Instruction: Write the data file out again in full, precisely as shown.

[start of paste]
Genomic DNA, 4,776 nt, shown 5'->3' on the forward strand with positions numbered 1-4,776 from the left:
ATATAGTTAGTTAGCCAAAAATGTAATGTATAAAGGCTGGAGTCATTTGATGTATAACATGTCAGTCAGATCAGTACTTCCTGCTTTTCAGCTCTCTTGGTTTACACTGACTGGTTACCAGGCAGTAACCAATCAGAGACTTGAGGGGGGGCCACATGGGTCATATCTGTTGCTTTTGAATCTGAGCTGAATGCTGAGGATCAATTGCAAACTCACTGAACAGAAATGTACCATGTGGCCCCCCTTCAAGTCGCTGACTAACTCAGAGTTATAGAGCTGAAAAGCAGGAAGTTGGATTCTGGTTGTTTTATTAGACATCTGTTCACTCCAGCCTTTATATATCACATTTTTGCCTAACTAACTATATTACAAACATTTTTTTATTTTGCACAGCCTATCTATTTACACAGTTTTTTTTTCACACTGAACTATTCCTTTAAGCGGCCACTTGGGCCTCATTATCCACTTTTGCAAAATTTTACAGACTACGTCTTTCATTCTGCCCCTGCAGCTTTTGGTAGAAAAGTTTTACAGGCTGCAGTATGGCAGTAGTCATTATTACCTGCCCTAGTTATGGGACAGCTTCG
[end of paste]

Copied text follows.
Genomic DNA, 4,776 nt, shown 5'->3' on the forward strand with positions numbered 1-4,776 from the left:
ATATAGTTAGTTAGCCAAAAATGTAATGTATAAAGGCTGGAGTCATTTGATGTATAACATGTCAGTCAGATCAGTACTTCCTGCTTTTCAGCTCTCTTGGTTTACACTGACTGGTTACCAGGCAGTAACCAATCAGAGACTTGAGGGGGGGCCACATGGGTCATATCTGTTGCTTTTGAATCTGAGCTGAATGCTGAGGATCAATTGCAAACTCACTGAACAGAAATGTACCATGTGGCCCCCCTTCAAGTCGCTGACTAACTCAGAGTTATAGAGCTGAAAAGCAGGAAGTTGGATTCTGGTTGTTTTATTAGACATCTGTTCACTCCAGCCTTTATATATCACATTTTTGCCTAACTAACTATATTACAAACATTTTTTTATTTTGCACAGCCTATCTATTTACACAGTTTTTTTTTCACACTGAACTATTCCTTTAAGCGGCCACTTGGGCCTCATTATCCACTTTTGCAAAATTTTACAGACTACGTCTTTCATTCTGCCCCTGCAGCTTTTGGTAGAAAAGTTTTACAGGCTGCAGTATGGCAGTAGTCATTATTACCTGCCCTAGTTATGGGACAGCTTCG